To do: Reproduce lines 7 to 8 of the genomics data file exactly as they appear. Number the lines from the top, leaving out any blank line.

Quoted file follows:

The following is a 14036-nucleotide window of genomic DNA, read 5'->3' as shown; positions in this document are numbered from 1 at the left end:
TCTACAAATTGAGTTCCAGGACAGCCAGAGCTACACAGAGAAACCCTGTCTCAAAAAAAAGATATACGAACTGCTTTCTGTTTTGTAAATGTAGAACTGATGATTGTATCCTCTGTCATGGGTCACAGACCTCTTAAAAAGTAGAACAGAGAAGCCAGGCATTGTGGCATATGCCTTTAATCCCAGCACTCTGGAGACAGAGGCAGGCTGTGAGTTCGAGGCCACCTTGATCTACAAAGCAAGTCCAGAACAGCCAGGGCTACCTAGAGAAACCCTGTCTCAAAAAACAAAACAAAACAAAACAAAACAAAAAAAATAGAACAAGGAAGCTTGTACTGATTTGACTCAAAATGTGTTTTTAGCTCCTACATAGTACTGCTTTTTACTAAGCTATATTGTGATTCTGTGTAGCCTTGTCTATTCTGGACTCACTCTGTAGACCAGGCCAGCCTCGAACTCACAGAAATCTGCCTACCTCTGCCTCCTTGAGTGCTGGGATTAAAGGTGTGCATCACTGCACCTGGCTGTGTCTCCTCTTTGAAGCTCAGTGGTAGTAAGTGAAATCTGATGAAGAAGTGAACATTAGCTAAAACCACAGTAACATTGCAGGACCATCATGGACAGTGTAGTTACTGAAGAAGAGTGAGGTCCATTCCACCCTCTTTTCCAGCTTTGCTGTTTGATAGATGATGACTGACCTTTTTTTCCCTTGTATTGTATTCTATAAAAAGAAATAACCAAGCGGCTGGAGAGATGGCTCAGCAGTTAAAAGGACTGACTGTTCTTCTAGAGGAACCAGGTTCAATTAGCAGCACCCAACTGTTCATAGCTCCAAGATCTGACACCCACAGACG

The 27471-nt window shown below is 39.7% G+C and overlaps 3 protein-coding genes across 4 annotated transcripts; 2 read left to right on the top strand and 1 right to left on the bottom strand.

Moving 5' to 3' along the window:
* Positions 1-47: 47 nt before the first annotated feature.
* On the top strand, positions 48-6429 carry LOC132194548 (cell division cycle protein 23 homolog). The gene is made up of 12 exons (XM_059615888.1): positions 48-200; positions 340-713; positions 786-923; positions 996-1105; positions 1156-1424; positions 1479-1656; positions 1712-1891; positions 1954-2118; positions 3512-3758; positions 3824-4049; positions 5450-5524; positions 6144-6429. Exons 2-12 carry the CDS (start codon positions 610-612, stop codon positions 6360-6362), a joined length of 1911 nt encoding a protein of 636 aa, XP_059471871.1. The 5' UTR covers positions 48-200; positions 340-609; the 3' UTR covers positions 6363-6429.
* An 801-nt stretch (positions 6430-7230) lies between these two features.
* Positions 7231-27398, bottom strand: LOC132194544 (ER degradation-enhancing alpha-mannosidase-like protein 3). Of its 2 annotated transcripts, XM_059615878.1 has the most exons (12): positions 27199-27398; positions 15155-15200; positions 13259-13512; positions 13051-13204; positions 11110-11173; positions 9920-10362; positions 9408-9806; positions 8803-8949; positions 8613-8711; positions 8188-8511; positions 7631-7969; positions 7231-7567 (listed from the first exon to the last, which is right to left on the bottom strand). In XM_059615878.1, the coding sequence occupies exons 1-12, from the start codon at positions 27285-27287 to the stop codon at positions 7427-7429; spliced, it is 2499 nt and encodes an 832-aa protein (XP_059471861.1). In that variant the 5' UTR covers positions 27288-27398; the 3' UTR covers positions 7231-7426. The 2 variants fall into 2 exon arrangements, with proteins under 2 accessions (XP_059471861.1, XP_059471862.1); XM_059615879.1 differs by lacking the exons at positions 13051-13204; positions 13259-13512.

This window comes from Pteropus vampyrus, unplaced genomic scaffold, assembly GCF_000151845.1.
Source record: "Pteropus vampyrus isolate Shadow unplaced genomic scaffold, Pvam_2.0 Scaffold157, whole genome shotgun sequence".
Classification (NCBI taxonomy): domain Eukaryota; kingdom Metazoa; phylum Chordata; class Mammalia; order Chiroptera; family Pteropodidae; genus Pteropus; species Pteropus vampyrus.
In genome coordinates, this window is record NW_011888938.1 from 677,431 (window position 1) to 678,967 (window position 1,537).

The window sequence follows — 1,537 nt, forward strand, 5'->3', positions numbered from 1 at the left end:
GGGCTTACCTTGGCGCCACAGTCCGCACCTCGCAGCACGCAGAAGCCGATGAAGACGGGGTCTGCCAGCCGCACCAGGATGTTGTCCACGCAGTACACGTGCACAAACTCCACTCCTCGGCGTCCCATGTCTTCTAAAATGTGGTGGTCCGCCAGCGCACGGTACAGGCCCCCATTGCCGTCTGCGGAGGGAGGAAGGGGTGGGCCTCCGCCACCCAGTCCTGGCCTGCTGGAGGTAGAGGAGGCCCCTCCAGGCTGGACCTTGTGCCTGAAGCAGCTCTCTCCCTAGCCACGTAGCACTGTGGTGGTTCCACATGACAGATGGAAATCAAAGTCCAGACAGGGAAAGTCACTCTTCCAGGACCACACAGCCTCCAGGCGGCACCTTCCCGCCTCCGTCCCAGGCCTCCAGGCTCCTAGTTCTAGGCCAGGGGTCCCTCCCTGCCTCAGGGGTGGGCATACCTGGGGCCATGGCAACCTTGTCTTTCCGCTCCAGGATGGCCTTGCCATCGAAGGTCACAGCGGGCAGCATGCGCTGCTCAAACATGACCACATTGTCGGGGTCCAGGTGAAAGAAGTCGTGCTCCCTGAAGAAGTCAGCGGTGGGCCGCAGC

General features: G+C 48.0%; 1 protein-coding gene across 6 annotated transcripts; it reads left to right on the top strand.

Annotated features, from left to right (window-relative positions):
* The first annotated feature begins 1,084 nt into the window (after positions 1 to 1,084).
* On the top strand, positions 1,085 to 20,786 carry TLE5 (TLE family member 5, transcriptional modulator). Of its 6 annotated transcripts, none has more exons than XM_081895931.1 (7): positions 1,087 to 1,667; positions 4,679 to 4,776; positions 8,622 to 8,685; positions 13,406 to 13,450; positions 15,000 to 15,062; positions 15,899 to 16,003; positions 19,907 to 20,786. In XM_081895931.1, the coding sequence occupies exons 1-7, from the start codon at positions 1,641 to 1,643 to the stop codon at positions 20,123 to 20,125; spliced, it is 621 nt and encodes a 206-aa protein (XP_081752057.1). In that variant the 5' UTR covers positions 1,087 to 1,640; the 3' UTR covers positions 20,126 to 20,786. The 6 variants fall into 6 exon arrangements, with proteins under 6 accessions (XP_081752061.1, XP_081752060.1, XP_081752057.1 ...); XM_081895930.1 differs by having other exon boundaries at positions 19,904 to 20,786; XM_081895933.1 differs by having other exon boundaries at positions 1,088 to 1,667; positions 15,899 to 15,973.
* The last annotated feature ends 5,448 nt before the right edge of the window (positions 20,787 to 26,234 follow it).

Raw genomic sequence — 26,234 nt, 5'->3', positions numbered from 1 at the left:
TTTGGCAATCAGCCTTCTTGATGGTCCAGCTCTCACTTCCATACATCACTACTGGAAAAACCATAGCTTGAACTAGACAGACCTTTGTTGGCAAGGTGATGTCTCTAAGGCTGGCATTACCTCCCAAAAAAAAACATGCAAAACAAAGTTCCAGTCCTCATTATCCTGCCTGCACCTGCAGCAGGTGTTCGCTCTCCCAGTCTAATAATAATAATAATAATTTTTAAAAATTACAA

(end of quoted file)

* An 801-nt stretch (positions 6430-7230) lies between these two features.
* Positions 7231-27398, bottom strand: LOC132194544 (ER degradation-enhancing alpha-mannosidase-like protein 3). Of its 2 annotated transcripts, XM_059615878.1 has the most exons (12): positions 27199-27398; positions 15155-15200; positions 13259-13512; positions 13051-13204; positions 11110-11173; positions 9920-10362; positions 9408-9806; positions 8803-8949; positions 8613-8711; positions 8188-8511; positions 7631-7969; positions 7231-7567 (listed from the first exon to the last, which is right to left on the bottom strand). In XM_059615878.1, the coding sequence occupies exons 1-12, from the start codon at positions 27285-27287 to the stop codon at positions 7427-7429; spliced, it is 2499 nt and encodes an 832-aa protein (XP_059471861.1). In that variant the 5' UTR covers positions 27288-27398; the 3' UTR covers positions 7231-7426. The 2 variants fall into 2 exon arrangements, with proteins under 2 accessions (XP_059471861.1, XP_059471862.1); XM_059615879.1 differs by lacking the exons at positions 13051-13204; positions 13259-13512.